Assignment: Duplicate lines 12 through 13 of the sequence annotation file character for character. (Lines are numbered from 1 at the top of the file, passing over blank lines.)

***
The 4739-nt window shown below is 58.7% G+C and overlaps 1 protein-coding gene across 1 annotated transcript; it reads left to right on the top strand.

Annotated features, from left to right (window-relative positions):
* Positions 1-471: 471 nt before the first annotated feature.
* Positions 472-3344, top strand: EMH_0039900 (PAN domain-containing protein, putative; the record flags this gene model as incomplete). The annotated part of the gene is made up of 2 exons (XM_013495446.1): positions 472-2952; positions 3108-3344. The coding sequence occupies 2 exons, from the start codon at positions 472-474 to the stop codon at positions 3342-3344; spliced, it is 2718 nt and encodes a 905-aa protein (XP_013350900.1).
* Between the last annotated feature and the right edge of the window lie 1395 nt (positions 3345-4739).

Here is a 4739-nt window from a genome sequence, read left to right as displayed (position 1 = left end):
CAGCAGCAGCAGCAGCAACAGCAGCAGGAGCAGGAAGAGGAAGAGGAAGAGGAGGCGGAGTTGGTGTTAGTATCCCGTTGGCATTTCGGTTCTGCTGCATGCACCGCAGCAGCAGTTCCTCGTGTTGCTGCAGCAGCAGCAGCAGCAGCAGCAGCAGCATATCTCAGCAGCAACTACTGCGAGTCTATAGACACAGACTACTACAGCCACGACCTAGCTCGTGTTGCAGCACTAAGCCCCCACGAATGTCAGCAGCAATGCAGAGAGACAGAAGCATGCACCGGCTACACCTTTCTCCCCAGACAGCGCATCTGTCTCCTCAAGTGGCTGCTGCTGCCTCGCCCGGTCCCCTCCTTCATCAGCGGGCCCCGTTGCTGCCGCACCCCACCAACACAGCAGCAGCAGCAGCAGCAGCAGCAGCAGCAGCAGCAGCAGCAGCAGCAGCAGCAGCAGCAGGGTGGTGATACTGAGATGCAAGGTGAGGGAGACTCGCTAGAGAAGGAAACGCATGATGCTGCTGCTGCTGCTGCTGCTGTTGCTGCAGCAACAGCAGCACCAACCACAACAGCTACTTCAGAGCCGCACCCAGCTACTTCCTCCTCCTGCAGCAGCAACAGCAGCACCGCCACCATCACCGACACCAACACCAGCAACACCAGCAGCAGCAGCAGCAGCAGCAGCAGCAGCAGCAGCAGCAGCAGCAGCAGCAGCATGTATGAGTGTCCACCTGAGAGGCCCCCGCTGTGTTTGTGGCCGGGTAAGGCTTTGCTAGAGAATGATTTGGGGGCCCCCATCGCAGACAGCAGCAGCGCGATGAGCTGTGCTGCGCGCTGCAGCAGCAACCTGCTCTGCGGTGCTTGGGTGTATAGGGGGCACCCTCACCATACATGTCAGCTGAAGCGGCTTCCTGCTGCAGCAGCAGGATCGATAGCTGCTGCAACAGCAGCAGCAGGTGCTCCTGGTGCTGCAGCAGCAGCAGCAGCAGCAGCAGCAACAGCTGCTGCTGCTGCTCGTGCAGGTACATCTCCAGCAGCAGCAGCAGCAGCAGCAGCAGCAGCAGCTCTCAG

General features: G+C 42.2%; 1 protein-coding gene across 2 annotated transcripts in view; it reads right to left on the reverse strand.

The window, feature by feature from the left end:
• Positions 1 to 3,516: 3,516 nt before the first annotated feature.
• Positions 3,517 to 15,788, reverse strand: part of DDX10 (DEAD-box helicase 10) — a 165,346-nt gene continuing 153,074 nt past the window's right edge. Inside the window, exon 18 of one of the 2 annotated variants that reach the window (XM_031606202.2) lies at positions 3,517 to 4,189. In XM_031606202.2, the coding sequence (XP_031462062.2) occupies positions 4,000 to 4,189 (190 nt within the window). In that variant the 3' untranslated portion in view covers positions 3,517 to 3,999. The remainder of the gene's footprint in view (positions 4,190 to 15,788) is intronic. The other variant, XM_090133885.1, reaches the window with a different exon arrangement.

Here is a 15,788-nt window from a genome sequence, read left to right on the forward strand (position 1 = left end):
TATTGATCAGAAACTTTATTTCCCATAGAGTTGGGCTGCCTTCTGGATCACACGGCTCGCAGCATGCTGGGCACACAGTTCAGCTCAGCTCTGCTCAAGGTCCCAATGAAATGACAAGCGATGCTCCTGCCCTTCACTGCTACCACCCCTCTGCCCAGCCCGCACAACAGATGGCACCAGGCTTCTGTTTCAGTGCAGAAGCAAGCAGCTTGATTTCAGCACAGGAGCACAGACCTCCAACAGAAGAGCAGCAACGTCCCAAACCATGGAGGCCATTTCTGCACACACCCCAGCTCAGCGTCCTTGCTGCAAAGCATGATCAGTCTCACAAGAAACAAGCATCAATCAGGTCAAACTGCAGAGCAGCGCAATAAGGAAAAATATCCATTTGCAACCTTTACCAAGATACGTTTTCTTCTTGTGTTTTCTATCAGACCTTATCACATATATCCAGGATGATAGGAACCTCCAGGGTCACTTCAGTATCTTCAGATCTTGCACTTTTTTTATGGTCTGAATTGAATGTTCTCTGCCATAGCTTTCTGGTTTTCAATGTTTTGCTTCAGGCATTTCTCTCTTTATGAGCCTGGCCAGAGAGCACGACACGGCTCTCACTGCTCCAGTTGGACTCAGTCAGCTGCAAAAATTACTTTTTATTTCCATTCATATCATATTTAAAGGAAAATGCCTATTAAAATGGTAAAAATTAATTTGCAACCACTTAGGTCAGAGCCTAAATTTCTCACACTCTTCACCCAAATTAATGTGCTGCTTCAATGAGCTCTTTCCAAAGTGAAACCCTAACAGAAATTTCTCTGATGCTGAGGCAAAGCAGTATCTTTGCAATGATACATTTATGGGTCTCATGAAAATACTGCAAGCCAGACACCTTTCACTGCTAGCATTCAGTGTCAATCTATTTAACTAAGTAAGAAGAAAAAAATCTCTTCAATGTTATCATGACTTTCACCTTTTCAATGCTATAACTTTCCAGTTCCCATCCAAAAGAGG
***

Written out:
Here is a 15,788-nt window from a genome sequence, read left to right on the forward strand (position 1 = left end):
TATTGATCAGAAACTTTATTTCCCATAGAGTTGGGCTGCCTTCTGGATCACACGGCTCGCAGCATGCTGGGCACACAGTTCAGCTCAGCTCTGCTCAAGGTCCCAATGAAATGACAAGCGATGCTCCTGCCCTTCACTGCTACCACCCCTCTGCCCAGCCCGCACAACAGATGGCACCAGGCTTCTGTTTCAGTGCAGAAGCAAGCAGCTTGATTTCAGCACAGGAGCACAGACCTCCAACAGAAGAGCAGCAACGTCCCAAACCATGGAGGCCATTTCTGCACACACCCCAGCTCAGCGTCCTTGCTGCAAAGCATGATCAGTCTCACAAGAAACAAGCATCAATCAGGTCAAACTGCAGAGCAGCGCAATAAGGAAAAATATCCATTTGCAACCTTTACCAAGATACGTTTTCTTCTTGTGTTTTCTATCAGACCTTATCACATATATCCAGGATGATAGGAACCTCCAGGGTCACTTCAGTATCTTCAGATCTTGCACTTTTTTTATGGTCTGAATTGAATGTTCTCTGCCATAGCTTTCTGGTTTTCAATGTTTTGCTTCAGGCATTTCTCTCTTTATGAGCCTGGCCAGAGAGCACGACACGGCTCTCACTGCTCCAGTTGGACTCAGTCAGCTGCAAAAATTACTTTTTATTTCCATTCATATCATATTTAAAGGAAAATGCCTATTAAAATGGTAAAAATTAATTTGCAACCACTTAGGTCAGAGCCTAAATTTCTCACACTCTTCACCCAAATTAATGTGCTGCTTCAATGAGCTCTTTCCAAAGTGAAACCCTAACAGAAATTTCTCTGATGCTGAGGCAAAGCAGTATCTTTGCAATGATACATTTATGGGTCTCATGAAAATACTGCAAGCCAGACACCTTTCACTGCTAGCATTCAGTGTCAATCTATTTAACTAAGTAAGAAGAAAAAAATCTCTTCAATGTTATCATGACTTTCACCTTTTCAATGCTATAACTTTCCAGTTCCCATCCAAAAGAGG